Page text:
Sunday Mornings


I’ve never found another name for Heaven

except heaven-here—this walk around the block—

our meeting-place-between we live our lives,

terra infirma, the green planet, my summer morning

New Orleans awakens today, just for me.


Little gods—the sun caught on a leaf,

the iridescence shimmering its gold,

the magnolia’s fallen instant in my hand

as sun encases both of us, seconds—

all documentary of the eternal.


Citizen, I wanted you to know

theologies, but I have lost my way

in stars again, come down as fallen leaves,

two, three, the ground churning with four, five, six,

these tiniest of gods I name, re-name


by close inspection, my nose to the dirt—

aphid, dung beetle, sprung rhythm of the bees.

their countless resurrection, deaths, rebirths.



I Say

it’s there. I’m walking around the block now.

Gold in the upper branches of the trees,

of course, but wilder, richer inside stars

the sidewalk opens as I lift my feet,


then set them down on hues no one has seen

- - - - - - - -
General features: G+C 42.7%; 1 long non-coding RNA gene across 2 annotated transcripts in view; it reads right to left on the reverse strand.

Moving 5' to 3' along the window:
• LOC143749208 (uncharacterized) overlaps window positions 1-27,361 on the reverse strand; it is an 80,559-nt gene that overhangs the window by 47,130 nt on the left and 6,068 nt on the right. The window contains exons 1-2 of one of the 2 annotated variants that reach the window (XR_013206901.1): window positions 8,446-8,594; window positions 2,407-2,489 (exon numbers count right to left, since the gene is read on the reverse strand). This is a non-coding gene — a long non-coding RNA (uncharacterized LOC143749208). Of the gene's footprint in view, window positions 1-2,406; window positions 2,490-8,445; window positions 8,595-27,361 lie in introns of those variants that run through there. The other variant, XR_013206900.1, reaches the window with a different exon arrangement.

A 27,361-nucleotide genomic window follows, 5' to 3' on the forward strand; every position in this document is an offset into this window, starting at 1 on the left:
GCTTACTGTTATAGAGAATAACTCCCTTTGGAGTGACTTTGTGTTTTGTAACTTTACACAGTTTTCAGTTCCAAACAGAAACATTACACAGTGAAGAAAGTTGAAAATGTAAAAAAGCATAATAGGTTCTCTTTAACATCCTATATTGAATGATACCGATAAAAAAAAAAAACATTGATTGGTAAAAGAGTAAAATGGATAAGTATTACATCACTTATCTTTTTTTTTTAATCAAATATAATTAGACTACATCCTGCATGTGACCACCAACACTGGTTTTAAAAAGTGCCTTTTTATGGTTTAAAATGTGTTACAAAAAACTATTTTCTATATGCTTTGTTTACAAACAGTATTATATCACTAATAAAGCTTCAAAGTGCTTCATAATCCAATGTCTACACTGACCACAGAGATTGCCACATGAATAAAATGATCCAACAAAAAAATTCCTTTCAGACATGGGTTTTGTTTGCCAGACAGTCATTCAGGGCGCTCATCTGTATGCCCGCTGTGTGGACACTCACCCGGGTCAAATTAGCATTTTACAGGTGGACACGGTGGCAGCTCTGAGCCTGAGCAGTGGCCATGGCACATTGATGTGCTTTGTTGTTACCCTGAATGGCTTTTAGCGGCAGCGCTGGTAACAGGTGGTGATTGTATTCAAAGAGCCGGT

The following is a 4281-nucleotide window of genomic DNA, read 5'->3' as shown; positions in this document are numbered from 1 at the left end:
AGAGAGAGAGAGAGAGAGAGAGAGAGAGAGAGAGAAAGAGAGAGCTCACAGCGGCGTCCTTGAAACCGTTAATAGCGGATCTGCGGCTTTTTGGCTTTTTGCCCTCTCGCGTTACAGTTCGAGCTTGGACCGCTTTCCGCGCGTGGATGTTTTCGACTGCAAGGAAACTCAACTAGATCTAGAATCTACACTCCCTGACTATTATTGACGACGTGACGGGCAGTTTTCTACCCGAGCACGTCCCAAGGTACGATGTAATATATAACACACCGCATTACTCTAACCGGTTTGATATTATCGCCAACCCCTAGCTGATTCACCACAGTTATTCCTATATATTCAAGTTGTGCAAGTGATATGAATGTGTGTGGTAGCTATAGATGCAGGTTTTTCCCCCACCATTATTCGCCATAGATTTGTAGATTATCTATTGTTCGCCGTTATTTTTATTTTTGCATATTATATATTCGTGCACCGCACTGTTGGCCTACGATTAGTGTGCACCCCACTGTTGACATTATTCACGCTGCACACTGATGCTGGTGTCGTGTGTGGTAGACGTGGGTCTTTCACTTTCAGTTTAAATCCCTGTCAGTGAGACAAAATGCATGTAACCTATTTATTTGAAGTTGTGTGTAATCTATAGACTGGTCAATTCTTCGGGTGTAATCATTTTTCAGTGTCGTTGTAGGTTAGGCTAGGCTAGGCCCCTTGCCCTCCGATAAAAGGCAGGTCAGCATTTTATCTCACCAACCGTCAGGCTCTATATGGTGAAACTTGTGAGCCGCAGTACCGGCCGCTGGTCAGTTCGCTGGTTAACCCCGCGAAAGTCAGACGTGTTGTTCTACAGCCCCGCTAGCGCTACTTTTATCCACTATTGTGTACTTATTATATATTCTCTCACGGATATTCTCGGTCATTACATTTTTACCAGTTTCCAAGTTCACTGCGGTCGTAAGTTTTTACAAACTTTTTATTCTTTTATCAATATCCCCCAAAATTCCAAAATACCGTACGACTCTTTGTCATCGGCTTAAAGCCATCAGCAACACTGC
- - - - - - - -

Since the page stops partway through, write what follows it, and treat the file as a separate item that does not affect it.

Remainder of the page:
except the ant, the grub, the angleworm.

They have no need for mirrors in their dark—

they know themselves by fastenings they displace—


as I do, every minute I’m awake,

even in these lines, given by them to me.

They take their reassurance from the ground

I crave in others, looking in their eyes.


I see you reading this. We’re both alive.

Peter Cooley is Professor Emeritus of English and Director of Creative Writing at Tulane University where he taught from 1975 to 2018. His eleventh book of poetry, The One Certain Thing, was published by Carnegie Mellon in February. He is poetry editor of Christianity and Literature and was Louisiana Poet Laureate from 2015 to 2017.

Also by this author
© 2024 Commonweal Magazine. All rights reserved. Design by Point Five. Site by Deck Fifty.